A: The growing interest among investors reflects their excitement to explore the potential of the agritech space which forecasts promising demands in the years to come. Startups that have raised large quantums of money today are in fact working towards building exceptional agritech solutions.
But, sadly funding support alone cannot build a revolutionary agritech landscape. Our interactions with multiple fellow entrepreneurs and stakeholders suggest the absence of breakthrough business models which are scalable along with a lack of adaptation. A lot of companies are raising capital to operate at losses in exchange for a bigger market share. Although it is known to work for consumer mindsets since there is a certain brand mentality in that space, for enterprises, it really doesn’t work the same way.

We foresee judicious infusion of funding to match the growing rate of agritech startups. But along with these funds growth in supporting infrastructure in this space will also evolve. Growing technologies such as deep-tech, AI and blockchain will contribute in taking the agritech market to achieve the forecasted potential. Furthermore, strengthening relations between corporate fintech companies, agritech solution providers and farmers will create an important avenue for expanding opportunities in the segment that may even slowly start to benefit the producers. Integration of complementary technologies could also enable better adaptation of technology solutions throughout the supply chain.

Also Read: New age-tech changing the face of Indian agriculture: NCML Agcon CEO Nalin Rawal

Q6: Pandemic has accelerated the implementation of technology in the agricultural industry. What, in your opinion, are the important technological trends that will have a significant impact in 2022 and beyond?

A: In the agri-tech ecosystem, we see that multiple companies are innovating on different fronts of the supply chain like:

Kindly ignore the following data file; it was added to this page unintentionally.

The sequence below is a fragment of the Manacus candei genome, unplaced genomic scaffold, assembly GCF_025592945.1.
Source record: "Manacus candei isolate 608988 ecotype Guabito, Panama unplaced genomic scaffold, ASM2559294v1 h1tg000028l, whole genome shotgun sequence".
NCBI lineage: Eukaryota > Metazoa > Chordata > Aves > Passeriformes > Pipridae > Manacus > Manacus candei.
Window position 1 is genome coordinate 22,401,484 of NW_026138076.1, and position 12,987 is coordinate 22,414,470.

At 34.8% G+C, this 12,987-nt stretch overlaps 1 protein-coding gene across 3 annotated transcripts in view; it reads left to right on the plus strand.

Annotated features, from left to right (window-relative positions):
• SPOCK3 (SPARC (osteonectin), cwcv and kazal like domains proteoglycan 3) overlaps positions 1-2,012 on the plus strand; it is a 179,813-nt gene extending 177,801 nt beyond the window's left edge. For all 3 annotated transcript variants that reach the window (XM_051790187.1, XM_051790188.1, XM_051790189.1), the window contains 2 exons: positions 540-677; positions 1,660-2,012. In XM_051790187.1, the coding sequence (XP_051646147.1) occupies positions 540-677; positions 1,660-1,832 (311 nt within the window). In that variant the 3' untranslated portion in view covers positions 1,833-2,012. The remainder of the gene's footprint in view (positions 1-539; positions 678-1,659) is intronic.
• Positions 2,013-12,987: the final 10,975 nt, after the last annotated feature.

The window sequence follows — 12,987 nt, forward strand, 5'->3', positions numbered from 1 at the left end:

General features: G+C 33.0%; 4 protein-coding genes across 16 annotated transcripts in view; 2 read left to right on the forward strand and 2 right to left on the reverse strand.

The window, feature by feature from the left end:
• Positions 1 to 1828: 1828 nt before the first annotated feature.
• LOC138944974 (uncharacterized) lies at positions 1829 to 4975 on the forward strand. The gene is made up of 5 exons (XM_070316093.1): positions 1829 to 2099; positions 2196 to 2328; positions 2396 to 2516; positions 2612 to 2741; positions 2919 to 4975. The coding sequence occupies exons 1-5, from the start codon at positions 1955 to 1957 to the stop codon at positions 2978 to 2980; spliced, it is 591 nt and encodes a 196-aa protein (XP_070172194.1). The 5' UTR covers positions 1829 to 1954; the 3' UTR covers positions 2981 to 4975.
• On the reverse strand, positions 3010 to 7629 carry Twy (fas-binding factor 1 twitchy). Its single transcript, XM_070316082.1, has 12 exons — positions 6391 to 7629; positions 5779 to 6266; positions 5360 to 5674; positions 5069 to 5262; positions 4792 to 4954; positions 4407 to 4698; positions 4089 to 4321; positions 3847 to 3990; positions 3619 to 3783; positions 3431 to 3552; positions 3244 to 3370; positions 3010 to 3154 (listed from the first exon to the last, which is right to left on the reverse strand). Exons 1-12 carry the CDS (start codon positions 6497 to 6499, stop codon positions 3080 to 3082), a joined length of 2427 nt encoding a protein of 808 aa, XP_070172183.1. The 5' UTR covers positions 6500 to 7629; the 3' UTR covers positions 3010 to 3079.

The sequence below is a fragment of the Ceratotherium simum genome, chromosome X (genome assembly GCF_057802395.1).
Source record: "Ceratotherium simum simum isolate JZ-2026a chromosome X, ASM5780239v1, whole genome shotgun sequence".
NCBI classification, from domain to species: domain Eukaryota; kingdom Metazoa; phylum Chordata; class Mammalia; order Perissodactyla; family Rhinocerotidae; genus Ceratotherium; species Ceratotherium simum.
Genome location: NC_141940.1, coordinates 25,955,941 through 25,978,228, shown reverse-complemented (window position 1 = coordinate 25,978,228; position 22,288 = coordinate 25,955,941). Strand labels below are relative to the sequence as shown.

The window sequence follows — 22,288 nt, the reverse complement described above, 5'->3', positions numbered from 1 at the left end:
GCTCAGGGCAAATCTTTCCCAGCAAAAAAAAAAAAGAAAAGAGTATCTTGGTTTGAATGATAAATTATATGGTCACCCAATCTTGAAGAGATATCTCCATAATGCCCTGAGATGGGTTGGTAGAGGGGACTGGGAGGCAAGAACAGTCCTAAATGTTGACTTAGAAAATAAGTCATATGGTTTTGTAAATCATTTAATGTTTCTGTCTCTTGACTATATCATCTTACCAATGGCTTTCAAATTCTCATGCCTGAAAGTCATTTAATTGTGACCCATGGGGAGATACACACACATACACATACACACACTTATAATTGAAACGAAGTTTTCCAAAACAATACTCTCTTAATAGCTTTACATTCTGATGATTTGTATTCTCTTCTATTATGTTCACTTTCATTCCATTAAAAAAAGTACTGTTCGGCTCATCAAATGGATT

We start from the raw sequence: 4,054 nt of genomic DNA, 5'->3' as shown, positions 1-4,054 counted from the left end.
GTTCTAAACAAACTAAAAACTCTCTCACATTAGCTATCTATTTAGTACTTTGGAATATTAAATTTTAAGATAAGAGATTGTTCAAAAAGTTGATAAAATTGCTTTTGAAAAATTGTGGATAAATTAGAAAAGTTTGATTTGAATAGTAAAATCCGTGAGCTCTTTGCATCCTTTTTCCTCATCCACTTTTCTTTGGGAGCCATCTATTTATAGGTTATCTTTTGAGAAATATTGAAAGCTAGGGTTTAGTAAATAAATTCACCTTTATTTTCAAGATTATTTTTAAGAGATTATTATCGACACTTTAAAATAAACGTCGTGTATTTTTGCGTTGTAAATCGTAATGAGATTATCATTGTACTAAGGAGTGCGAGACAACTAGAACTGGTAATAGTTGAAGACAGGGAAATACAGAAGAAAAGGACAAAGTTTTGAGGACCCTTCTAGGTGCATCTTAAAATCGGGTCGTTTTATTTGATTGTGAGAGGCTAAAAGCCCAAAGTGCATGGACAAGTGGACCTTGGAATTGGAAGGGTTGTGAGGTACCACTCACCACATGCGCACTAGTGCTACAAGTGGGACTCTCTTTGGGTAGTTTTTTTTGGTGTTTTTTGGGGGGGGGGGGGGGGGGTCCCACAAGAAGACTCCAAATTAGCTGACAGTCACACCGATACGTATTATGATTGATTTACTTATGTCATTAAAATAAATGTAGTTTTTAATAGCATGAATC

1.Pre-harvest monitoring: using geo-spatial information from satellites or drones, genetically modified seeds that are resistant to pests and different kinds of fungus, eco-friendly fertilizers and composting techniques, cold storage solutions

2.Post-harvest monitoring: using handheld sensors or conveyor solutions to analyze grade, size, color, nutrition, adulteration, shelf life, taste and many other parameters relevant to customer experience, pricing, storage and/or food safety

3.Credit lines: providing credit line to farmers and businesses to increase their yield, buy input materials like seeds, equipment, fertilizers

4. Market linkages: Giving buyers access to multiple farmers and traders to evaluate the best price to value ratios who in turn will have multiple options to sell their produce as well.

5. Logistics and Storage: Innovative cold storage solutions and warehouse monitoring solutions. Optimizing logistics on the basis of shelf-life.

Q7: Please tell us about your team, your presence in the country and your roadmap for future growth.

A: We have a team of 8 people currently, including four founders experienced in product development, supply chain analysis and biotechnology. We have multiple deployments for analyzing commodities like wheat, grapes and apples where the majority of our focus is. We are also expanding into analysis of mangoes, mustard and pomegranates. Our current presence includes Madhya Pradesh, Bihar, Andhra Pradesh, Maharashtra, Uttar Pradesh.
Our mission at RAAV is to be synonymous with quality and innovation especially in the agricultural ecosystem. We actively pursue like-minded entrepreneurs to partner with us, to collectively add value to the existing system through full stack solutions like warehouse monitoring, automation, traceability solutions and more.

Q8: Please share with us your business revenue model. Has RAAV Techlabs turned profitable?

A: We essentially target different stakeholders of the supply chain and get them acquainted with our solutions. We operate with two models Subscription: and one time sales. Stakeholders can subscribe to our solutions on a monthly/seasonal time; or purchase our devices (outright sale model) which includes an AMC.
We are not yet profitable, but at the same time, we’ve sustained ourselves purely on revenue from customers through several deployments in various geographies and secured grants from various institutions that have immensely accelerated our R&D.

Q9: Please tell us about your funding and what makes investors bullish about RAAV Techlabs.

A: We are actively seeking investments to support scalable deployments for the coming years. We have raised capital via multiple government/private grants and partnerships. These institutions understand and believe the relevance of our solutions in rectifying fundamental problems faced in the agricultural ecosystem. Companies in the similar space have also set a good pretense about the promise and potential for growth.